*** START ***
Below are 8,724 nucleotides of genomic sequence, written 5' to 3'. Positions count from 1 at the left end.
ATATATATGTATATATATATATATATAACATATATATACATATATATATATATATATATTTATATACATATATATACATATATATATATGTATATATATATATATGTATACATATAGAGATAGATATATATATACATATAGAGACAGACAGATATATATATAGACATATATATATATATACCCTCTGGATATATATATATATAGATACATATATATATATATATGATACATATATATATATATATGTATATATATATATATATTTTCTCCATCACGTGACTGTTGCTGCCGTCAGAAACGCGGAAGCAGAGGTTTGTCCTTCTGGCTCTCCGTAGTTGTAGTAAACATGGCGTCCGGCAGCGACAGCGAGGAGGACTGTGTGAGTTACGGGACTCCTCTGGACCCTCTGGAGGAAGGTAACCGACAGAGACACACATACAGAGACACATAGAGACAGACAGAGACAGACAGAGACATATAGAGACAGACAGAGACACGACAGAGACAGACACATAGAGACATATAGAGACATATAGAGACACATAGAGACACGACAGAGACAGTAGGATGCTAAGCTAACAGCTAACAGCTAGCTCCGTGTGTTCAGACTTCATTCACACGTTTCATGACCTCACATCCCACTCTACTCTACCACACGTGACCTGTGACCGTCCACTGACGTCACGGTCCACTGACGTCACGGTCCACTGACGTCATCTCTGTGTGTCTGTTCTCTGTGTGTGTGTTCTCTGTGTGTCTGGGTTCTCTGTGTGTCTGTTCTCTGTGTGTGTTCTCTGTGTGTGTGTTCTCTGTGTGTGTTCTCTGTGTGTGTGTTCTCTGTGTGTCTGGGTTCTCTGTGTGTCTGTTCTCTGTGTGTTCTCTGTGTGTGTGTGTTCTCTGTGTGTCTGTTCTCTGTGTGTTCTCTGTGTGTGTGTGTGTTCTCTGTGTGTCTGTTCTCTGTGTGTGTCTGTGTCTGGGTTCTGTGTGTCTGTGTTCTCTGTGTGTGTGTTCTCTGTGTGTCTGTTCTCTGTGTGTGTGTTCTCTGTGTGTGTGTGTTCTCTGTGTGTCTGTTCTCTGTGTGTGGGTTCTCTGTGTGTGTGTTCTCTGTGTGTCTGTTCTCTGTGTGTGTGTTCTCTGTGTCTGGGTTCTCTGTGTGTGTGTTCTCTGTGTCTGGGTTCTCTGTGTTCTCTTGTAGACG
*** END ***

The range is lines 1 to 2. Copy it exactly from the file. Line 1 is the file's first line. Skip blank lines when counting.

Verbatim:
Below are 8,724 nucleotides of genomic sequence, written 5' to 3'. Positions count from 1 at the left end.
ATATATATGTATATATATATATATATAACATATATATACATATATATATATATATATATTTATATACATATATATACATATATATATATGTATATATATATATATGTATACATATAGAGATAGATATATATATACATATAGAGACAGACAGATATATATATAGACATATATATATATATACCCTCTGGATATATATATATATAGATACATATATATATATATATGATACATATATATATATATATGTATATATATATATATATTTTCTCCATCACGTGACTGTTGCTGCCGTCAGAAACGCGGAAGCAGAGGTTTGTCCTTCTGGCTCTCCGTAGTTGTAGTAAACATGGCGTCCGGCAGCGACAGCGAGGAGGACTGTGTGAGTTACGGGACTCCTCTGGACCCTCTGGAGGAAGGTAACCGACAGAGACACACATACAGAGACACATAGAGACAGACAGAGACAGACAGAGACATATAGAGACAGACAGAGACACGACAGAGACAGACACATAGAGACATATAGAGACATATAGAGACACATAGAGACACGACAGAGACAGTAGGATGCTAAGCTAACAGCTAACAGCTAGCTCCGTGTGTTCAGACTTCATTCACACGTTTCATGACCTCACATCCCACTCTACTCTACCACACGTGACCTGTGACCGTCCACTGACGTCACGGTCCACTGACGTCACGGTCCACTGACGTCATCTCTGTGTGTCTGTTCTCTGTGTGTGTGTTCTCTGTGTGTCTGGGTTCTCTGTGTGTCTGTTCTCTGTGTGTGTTCTCTGTGTGTGTGTTCTCTGTGTGTGTTCTCTGTGTGTGTGTTCTCTGTGTGTCTGGGTTCTCTGTGTGTCTGTTCTCTGTGTGTTCTCTGTGTGTGTGTGTTCTCTGTGTGTCTGTTCTCTGTGTGTTCTCTGTGTGTGTGTGTGTTCTCTGTGTGTCTGTTCTCTGTGTGTGTCTGTGTCTGGGTTCTGTGTGTCTGTGTTCTCTGTGTGTGTGTTCTCTGTGTGTCTGTTCTCTGTGTGTGTGTTCTCTGTGTGTGTGTGTTCTCTGTGTGTCTGTTCTCTGTGTGTGGGTTCTCTGTGTGTGTGTTCTCTGTGTGTCTGTTCTCTGTGTGTGTGTTCTCTGTGTCTGGGTTCTCTGTGTGTGTGTTCTCTGTGTCTGGGTTCTCTGTGTTCTCTTGTAGACG